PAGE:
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The Seafarer: Viola Concerto no. 2

Composition Date: 2001

Duration: 30'

Orchestration: soloVla/2(pic).2.2(Bcl).2(cbn)/



Commissioned by Swedish and Scottish Chamber Orchestras.

First performed by Tabea Zimmermann (vla), Scottish Chamber Orchestra, conducted by Joseph Swensen, at City Halls, Glasgow, 2002.

Programme Note:

Viola Concerto No.2 ‘The Seafarer’ (2001)

Andante irrequieto

Andante malevole

Andante riflessivo

I first came across the 9th century Anglo-Saxon poem The Seafarer, when artist Jila Peacock sent me a new translation by Charles Harrison Wallace, whose Scottish and Swedish ancestry has led to a very Nordic take on the poem, using words which resonate in both Scandinavian/North Scottish languages, and reflecting a Nordic view of life’s journey, using the metaphor of a sea voyage that comes to rest in ‘Heaven’s haven’. I was struck by its vivid imagery and wrote a short piece for solo violin inspired by the text.

In 2000 I was asked by the ‘Summer on the Peninsula’ Festival to make a setting of the poem for narrator and piano trio with Jila’s Seafarer prints projected as part of the work, and in so doing I began to hear more orchestral textures and to want to explore the material further. The Viola Concerto is the third part in my ‘Seafarer’ Trilogy and is in three movements.

The first suggests wave shapes, seabirds, and ideas of conflict and exploration.

All I ever heard along the ice-way

was sounding sea, the gannet's shanty

whooper and curlew calls and mewling gull

were all my gaming, mead and mirth

At tempest-tested granite crags

the ice-winged tern would taunt

spray-feathered ospreys overhead

would soar and scream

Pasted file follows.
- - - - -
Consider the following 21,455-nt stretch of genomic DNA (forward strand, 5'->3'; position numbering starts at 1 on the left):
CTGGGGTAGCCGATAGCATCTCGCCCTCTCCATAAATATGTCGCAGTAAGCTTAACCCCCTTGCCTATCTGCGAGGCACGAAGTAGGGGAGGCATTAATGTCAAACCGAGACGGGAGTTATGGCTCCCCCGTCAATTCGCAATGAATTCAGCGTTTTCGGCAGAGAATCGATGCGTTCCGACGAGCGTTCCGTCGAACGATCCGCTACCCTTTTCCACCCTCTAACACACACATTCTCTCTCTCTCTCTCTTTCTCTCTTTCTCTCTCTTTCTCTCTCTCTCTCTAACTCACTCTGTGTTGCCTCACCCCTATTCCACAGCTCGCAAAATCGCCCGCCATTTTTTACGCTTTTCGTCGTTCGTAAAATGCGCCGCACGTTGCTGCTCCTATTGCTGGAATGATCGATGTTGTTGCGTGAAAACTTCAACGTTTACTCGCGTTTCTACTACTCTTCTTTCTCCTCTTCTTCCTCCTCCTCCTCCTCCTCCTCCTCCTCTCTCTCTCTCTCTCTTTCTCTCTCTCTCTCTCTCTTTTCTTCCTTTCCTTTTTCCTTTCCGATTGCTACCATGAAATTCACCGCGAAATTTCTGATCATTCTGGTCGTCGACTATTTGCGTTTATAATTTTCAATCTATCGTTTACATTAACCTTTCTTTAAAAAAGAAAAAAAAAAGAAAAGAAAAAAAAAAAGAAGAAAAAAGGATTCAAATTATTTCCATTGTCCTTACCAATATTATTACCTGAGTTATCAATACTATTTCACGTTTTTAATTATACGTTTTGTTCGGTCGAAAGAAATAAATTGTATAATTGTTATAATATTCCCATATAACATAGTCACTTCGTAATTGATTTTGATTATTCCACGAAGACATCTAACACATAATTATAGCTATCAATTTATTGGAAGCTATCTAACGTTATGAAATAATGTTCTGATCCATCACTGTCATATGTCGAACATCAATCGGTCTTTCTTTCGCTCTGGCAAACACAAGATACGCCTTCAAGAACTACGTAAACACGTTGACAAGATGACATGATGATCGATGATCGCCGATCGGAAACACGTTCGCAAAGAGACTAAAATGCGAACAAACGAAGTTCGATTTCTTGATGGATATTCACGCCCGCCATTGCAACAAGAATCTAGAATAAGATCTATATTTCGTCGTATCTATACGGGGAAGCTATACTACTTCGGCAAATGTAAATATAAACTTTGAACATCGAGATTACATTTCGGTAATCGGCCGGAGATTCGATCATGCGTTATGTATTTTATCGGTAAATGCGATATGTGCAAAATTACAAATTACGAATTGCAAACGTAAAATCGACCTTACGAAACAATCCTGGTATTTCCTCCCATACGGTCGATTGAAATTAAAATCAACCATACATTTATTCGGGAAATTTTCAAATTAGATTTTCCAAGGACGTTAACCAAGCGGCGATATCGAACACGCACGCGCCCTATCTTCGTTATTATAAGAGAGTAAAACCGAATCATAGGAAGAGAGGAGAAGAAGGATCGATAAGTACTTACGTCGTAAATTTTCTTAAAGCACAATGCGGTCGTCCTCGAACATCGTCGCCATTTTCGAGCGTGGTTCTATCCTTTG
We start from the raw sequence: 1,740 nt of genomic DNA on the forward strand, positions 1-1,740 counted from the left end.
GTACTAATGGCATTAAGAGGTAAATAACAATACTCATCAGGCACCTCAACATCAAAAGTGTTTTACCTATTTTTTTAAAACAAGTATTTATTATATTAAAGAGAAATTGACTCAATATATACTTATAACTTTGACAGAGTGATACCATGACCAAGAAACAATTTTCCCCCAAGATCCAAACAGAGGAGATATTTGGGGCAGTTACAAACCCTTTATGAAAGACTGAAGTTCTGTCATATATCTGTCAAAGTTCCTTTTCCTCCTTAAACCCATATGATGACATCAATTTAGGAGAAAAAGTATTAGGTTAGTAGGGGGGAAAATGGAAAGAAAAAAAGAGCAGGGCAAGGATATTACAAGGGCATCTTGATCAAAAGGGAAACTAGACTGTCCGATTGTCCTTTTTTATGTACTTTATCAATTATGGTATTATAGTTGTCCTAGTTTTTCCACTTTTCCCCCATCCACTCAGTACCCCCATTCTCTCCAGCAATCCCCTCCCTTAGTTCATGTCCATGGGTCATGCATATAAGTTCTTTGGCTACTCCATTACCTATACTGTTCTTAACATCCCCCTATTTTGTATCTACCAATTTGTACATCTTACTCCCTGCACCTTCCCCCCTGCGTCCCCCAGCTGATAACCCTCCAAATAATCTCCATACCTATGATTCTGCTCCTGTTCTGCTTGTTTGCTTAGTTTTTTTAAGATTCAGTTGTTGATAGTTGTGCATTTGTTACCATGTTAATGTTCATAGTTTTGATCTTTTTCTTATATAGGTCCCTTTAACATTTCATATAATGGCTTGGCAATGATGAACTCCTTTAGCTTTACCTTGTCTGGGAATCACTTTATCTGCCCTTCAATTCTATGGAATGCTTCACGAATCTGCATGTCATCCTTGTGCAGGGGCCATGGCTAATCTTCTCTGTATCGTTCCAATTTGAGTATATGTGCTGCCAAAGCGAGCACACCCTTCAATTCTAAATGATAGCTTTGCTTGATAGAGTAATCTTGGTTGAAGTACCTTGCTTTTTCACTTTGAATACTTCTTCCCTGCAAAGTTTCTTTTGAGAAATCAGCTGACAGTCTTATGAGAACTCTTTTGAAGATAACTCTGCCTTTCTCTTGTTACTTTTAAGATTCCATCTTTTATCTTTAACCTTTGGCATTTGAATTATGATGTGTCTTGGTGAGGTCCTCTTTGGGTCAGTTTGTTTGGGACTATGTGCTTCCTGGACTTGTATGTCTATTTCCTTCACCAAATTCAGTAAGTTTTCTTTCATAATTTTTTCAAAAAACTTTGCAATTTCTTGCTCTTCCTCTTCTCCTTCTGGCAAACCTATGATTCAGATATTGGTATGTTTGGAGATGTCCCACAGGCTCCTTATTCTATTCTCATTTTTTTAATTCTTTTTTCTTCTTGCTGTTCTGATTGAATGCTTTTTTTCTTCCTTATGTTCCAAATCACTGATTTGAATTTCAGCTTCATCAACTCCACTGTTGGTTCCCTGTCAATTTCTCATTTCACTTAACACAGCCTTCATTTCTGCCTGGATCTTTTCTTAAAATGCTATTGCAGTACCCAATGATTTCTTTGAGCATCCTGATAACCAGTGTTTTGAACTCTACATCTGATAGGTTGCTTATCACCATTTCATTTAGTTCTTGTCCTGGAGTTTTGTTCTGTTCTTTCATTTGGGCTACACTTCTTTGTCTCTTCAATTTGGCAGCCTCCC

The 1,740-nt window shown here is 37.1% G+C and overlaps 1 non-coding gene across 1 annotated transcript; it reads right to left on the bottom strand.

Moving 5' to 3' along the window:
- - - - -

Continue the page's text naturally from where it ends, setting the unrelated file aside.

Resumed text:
The second is based on a two-note motif first heard on the bassoon –

And heralding his summer hoard of pain

the gowk (cuckoo) repeats his plaintive geck

foreboding bitterness of breast

Soft-bedded bloods cannot conceive

what some men suffer as abroad

they travel tracks of exile

Reckless of that, my thought is thrown

beyond my heart's cage now. My mind is cast

upon the sea swell, over the whale's world

The music is mocking and ironic in character, with a fragile and transient middle section – the half-heard cries of banshee-like spirits.

The last movement is essentially a set of cadenzas exploring material from the first two movements, set against a gentle string refrain and resolving into a simple hymn-like passage which ends the concerto.

Come, consider where we have a home, how

we can travel to it, how our travail here

will lead us to the living well-head

and heaven haven of our Lord's love

The concerto is dedicated to Tabea Zimmermann, in memory of the conductor David Shallon, who was to have conducted the first performance, and who died tragically in 2000. It was jointly commissioned by the Swedish and Scottish Chamber Orchestras, and first performed by Tabea Zimmermann with the Scottish Chamber Orchestra, at the City halls, Glasgow, conducted by Joseph Swensen, in January 2002.

Sally Beamish


Available Recordings:

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